Resolution and Image Quality - artwork must be high-resolution to ensure sharp and clear images. Typically, images should have a resolution of at least 300 dots per inch (DPI) at the final printed size to avoid blurriness or pixelation.

Bleed and Crop Marks - if applicable, artwork should include bleed areas and crop marks to ensure accurate trimming and finishing of the printed piece. Bleed extends the design 1/8" beyond the final trim size to ensure the ink covers all the way to the edge of the sheet after trimming, thus preventing any of the underlying paper color from showing along the trimmed edge. Crop marks, also known as trim marks, are thin lines that indicate where the pieces should be trimmed.

File Format - artwork has to be saved in file formats that are suitable for printing. That said, most printers prefer to receive artwork as a PDF (Portable Document Format). Other file formats accepted by most printers include Adobe InDesign (INDD), Adobe Illustrator (AI), and Adobe Photoshop (PSD). Additional file types that are commonly accepted include TIF, EPS, and sometimes high-quality JPEG.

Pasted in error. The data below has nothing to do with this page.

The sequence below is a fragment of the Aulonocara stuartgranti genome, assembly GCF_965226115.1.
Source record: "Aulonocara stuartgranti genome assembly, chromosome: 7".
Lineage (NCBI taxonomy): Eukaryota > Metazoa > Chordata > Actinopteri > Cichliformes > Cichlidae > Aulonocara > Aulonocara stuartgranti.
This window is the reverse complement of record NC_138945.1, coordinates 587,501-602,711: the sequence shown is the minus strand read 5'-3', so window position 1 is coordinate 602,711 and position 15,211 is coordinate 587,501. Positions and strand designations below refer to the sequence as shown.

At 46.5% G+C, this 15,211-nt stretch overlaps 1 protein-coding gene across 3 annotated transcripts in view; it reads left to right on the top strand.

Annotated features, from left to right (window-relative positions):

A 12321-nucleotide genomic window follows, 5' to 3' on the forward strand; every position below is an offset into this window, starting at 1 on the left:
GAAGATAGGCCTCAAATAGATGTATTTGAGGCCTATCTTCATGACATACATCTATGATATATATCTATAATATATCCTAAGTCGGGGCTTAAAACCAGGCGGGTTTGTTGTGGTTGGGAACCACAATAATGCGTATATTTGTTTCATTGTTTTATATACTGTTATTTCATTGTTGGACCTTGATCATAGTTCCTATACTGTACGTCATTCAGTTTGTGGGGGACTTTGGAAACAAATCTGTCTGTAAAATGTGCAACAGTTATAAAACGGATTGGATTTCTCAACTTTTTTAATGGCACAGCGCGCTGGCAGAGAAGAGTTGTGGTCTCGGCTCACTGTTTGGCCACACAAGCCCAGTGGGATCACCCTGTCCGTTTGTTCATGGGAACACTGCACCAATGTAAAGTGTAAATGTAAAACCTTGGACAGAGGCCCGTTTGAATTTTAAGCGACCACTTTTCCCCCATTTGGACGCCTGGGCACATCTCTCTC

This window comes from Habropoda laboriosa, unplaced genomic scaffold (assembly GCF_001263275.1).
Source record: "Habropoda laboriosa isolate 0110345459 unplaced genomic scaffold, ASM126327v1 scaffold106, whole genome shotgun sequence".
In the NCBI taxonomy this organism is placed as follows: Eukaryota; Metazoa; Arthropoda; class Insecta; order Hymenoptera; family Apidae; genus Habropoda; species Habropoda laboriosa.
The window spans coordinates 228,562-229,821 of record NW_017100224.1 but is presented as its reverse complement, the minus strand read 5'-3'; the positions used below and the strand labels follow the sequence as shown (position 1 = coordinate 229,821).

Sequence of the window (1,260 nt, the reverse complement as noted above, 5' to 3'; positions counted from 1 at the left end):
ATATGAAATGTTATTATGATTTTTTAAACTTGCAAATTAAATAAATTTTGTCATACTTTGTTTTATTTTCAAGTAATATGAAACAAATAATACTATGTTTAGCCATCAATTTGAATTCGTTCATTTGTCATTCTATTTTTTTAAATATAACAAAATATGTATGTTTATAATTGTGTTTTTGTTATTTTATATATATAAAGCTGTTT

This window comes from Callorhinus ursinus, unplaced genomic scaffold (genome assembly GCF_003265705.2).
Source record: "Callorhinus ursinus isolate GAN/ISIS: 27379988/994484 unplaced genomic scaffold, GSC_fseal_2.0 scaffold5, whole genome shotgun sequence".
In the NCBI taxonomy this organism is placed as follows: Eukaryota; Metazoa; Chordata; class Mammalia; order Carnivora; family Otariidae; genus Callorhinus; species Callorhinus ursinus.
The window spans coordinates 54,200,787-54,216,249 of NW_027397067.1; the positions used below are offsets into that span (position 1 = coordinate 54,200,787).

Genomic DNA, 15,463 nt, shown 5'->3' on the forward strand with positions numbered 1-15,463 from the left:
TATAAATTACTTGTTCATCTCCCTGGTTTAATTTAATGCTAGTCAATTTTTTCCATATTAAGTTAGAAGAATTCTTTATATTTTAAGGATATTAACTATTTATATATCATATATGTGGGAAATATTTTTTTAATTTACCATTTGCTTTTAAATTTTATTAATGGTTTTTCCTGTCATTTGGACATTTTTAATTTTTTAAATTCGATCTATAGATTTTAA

Needless to say, Artwork is a crucial component of the printing process because it provides ALL the design elements and information needed for a smooth production process and high-quality output.

Have Questions? Color Vision Printing is here to help!

If you have any questions about Artwork files, or want to discuss an upcoming print project, be sure to get in touch with Color Vision Printing. Our professional and experienced staff is always ready to serve you. Plus, you'll be pleased with our affordable pricing on digital printing, offset printing, finishing, and binding.

We are always happy to discuss your projects, so give us a call at 800-543-6299. Or, use our Quote Request form to submit your specifications and we will email you a quote.

As always, we look forward to assisting with your custom printing needs!